What is Ikura? 

Have you had people asking you what is Ikura sushi? The answer's fairly straightforward as Ikura is merely the term referring to salmon roe in Japanese. Ikura is found to be reddish-orange naturally due to pigments occurring in the roe. Ikura is considerably larger compared to other roe and has a flavor that tends to be more on the sweeter side. It is ubiquitous in Japanese cuisine and can be found in several dishes, the most common being the Japanese rice roll garnished with Ikura. Ikura is far cheaper than Caviar and more readily available in the market. It's rich in several essential fatty acids and also comes with a large amount of Vitamin A, making its nutritional profile very well-rounded and attractive. Ikura can be marinated in soy sauce, however, many chefs will prefer to serve Ikura without any modification to avoid disturbing its natural essence. While Masago and tobiko bring a smokier and crunchier flavor to the table, Ikura remains more umami in its taste. 

Refrigerated Sushi Case

What is Caviar? 

Originally sourced from the roe found in the sturgeon fish native to the Caspian and Black Seas, Caviar has become a misnomer to identify any kind of fish roe in the market. Caviar has become extremely expensive due to overfishing and the destruction of the natural habitat sturgeon inhabit. Though commercial fish farms have stepped up to meet the demand, this has done little to reduce the price of Caviar. Caviar ranges from greenish to a deep black color and is mid-sized. The taste profile is more to the saltier spectrum with a hint of sweetness that remains as an after-taste. They're crunchy and like most other fish roe, are used as garnishes. There's a large variety of Caviar available on the market and each of these is sourced from different sub-species of the sturgeon fish. The large and high-end establishments can stock up on large quantities of Caviar by storing them in walk-in coolers, as the roe is stored in sealed metal tins ensuring safety and quality. Caviar is another healthy food that contains a large number of amino acids, unsaturated fatty acids, and minerals like magnesium.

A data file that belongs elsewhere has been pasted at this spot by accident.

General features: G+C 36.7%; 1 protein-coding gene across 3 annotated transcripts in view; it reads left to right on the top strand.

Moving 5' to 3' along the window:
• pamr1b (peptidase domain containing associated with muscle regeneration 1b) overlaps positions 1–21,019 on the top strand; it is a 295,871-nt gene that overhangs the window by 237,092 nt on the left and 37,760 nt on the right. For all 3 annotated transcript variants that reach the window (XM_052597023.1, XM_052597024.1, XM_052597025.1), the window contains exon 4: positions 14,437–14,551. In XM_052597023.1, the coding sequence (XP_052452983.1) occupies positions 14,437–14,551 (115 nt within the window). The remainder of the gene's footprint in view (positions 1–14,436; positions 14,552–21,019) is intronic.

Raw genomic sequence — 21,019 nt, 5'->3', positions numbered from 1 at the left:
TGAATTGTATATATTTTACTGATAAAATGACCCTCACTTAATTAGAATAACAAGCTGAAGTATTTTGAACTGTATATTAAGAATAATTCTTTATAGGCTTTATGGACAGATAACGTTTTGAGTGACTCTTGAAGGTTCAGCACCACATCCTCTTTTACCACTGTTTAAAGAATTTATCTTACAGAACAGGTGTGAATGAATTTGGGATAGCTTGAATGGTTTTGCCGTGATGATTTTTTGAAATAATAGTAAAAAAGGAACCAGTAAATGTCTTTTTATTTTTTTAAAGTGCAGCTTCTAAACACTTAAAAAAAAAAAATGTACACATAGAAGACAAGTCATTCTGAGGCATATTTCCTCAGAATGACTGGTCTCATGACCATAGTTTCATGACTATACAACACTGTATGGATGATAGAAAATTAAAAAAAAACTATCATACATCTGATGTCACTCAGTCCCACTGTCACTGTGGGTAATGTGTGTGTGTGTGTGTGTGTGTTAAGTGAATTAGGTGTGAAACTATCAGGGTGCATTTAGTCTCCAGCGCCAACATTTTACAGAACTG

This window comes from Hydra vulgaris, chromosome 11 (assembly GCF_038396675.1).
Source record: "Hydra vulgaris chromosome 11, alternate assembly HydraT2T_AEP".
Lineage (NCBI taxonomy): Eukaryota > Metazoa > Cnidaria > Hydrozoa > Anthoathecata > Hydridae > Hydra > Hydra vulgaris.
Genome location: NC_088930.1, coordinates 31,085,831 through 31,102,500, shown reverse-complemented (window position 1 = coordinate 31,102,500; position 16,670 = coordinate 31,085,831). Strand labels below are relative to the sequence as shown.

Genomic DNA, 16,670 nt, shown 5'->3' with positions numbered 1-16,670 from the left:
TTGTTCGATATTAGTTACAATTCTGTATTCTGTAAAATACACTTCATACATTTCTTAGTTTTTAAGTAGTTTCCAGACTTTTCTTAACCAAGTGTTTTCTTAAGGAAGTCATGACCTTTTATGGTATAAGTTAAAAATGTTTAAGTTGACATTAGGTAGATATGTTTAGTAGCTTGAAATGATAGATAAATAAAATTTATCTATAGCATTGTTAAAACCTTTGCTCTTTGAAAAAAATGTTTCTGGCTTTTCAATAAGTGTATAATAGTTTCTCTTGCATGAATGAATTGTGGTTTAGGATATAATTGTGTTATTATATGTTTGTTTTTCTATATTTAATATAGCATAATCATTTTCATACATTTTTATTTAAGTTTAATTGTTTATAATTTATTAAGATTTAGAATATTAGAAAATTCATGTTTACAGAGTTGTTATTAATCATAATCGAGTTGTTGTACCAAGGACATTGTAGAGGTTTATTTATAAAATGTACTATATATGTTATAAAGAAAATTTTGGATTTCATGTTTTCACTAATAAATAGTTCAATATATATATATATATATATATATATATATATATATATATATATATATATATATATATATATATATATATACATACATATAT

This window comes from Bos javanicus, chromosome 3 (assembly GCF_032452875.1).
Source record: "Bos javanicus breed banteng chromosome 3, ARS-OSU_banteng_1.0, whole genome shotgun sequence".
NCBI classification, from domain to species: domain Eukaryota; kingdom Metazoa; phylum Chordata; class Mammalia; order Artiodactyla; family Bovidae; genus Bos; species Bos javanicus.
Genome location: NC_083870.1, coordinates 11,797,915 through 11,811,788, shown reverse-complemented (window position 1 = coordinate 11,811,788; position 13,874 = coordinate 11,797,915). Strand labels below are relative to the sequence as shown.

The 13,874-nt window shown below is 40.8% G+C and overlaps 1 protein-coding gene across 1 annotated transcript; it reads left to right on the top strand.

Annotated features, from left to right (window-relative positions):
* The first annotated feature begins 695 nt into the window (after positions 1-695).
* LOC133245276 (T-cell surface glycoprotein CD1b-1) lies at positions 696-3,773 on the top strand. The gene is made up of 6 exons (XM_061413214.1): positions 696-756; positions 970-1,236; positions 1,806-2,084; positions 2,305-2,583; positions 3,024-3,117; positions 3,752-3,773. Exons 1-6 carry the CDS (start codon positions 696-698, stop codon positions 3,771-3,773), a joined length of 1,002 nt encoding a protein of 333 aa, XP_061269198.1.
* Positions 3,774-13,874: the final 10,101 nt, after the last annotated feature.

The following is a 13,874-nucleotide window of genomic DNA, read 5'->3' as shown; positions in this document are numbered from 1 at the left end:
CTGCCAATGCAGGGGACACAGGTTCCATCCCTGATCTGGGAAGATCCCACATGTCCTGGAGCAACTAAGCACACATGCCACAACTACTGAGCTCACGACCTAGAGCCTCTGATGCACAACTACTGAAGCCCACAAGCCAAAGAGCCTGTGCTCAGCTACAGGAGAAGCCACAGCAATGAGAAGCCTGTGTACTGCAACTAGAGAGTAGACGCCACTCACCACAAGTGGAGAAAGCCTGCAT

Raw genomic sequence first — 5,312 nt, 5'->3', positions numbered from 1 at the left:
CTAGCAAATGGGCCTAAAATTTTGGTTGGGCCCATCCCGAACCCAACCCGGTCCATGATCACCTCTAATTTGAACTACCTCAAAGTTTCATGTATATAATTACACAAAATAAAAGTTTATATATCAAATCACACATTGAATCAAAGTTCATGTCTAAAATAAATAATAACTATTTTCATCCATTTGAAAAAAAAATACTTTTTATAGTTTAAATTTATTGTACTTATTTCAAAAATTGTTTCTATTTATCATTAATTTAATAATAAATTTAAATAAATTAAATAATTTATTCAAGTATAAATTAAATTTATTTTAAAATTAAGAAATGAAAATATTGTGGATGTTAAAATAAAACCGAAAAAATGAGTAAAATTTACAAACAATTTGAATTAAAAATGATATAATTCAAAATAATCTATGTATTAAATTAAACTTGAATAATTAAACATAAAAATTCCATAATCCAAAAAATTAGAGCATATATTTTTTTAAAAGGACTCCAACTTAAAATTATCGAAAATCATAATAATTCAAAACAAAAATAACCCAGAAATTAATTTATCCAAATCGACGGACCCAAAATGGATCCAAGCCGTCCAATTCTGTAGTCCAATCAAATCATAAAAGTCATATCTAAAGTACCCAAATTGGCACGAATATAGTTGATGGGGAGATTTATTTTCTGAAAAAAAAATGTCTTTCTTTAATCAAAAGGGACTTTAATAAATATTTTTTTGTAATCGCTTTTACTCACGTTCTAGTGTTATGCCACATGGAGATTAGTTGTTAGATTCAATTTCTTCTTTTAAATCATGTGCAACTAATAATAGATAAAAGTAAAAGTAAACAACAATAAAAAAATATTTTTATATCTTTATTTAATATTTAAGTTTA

While Caviar has always been the high-end culinary option, the Japanese varieties- also called red Caviar, have been far more commonplace and affordable to the masses. They have dominated the basis of some of the most popular Japanese dishes, ensuring their tastes and textures are appreciated by a global community, thanks to their availability and affordability. While Caviar is more of a salty, sea-based roe, Japanese varieties like Ikura, Masago, and tobiko are more umami, smoky, slightly bitter, and even nutty in their taste profiles. The Japanese roe can be easily bought at oriental fish and seafood markets, whereas you'd have to do a fair bit of research to procure true, authentic Caviar. Masago, tobiko, and Ikura provide a large possibility for experimental cuisine as they can be dyed and cured with a large number of materials and pigments depending on your expertise. Select from these delicious, healthy options to give your customers a truly unique gastronomic experience. 

Posted by Damon Shrauner on